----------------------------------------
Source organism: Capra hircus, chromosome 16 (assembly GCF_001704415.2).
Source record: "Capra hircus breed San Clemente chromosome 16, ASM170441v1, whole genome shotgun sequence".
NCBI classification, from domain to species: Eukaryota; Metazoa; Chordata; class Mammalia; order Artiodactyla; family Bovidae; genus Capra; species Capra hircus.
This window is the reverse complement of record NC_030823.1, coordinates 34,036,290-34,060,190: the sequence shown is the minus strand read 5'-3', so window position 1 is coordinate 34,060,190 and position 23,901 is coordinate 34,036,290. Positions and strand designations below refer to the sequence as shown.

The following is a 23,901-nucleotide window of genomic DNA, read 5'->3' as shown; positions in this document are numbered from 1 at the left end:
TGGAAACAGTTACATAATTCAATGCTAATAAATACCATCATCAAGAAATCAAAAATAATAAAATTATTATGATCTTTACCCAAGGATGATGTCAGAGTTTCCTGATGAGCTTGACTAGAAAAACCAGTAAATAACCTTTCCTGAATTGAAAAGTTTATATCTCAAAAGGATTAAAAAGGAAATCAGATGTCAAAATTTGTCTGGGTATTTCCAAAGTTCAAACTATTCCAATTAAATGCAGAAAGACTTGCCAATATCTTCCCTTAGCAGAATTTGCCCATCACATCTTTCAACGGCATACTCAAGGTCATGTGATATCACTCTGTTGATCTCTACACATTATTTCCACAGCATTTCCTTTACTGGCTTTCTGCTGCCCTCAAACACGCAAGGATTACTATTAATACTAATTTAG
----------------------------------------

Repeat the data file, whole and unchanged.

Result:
Source organism: Capra hircus, chromosome 16 (assembly GCF_001704415.2).
Source record: "Capra hircus breed San Clemente chromosome 16, ASM170441v1, whole genome shotgun sequence".
NCBI classification, from domain to species: Eukaryota; Metazoa; Chordata; class Mammalia; order Artiodactyla; family Bovidae; genus Capra; species Capra hircus.
This window is the reverse complement of record NC_030823.1, coordinates 34,036,290-34,060,190: the sequence shown is the minus strand read 5'-3', so window position 1 is coordinate 34,060,190 and position 23,901 is coordinate 34,036,290. Positions and strand designations below refer to the sequence as shown.

The following is a 23,901-nucleotide window of genomic DNA, read 5'->3' as shown; positions in this document are numbered from 1 at the left end:
TGGAAACAGTTACATAATTCAATGCTAATAAATACCATCATCAAGAAATCAAAAATAATAAAATTATTATGATCTTTACCCAAGGATGATGTCAGAGTTTCCTGATGAGCTTGACTAGAAAAACCAGTAAATAACCTTTCCTGAATTGAAAAGTTTATATCTCAAAAGGATTAAAAAGGAAATCAGATGTCAAAATTTGTCTGGGTATTTCCAAAGTTCAAACTATTCCAATTAAATGCAGAAAGACTTGCCAATATCTTCCCTTAGCAGAATTTGCCCATCACATCTTTCAACGGCATACTCAAGGTCATGTGATATCACTCTGTTGATCTCTACACATTATTTCCACAGCATTTCCTTTACTGGCTTTCTGCTGCCCTCAAACACGCAAGGATTACTATTAATACTAATTTAG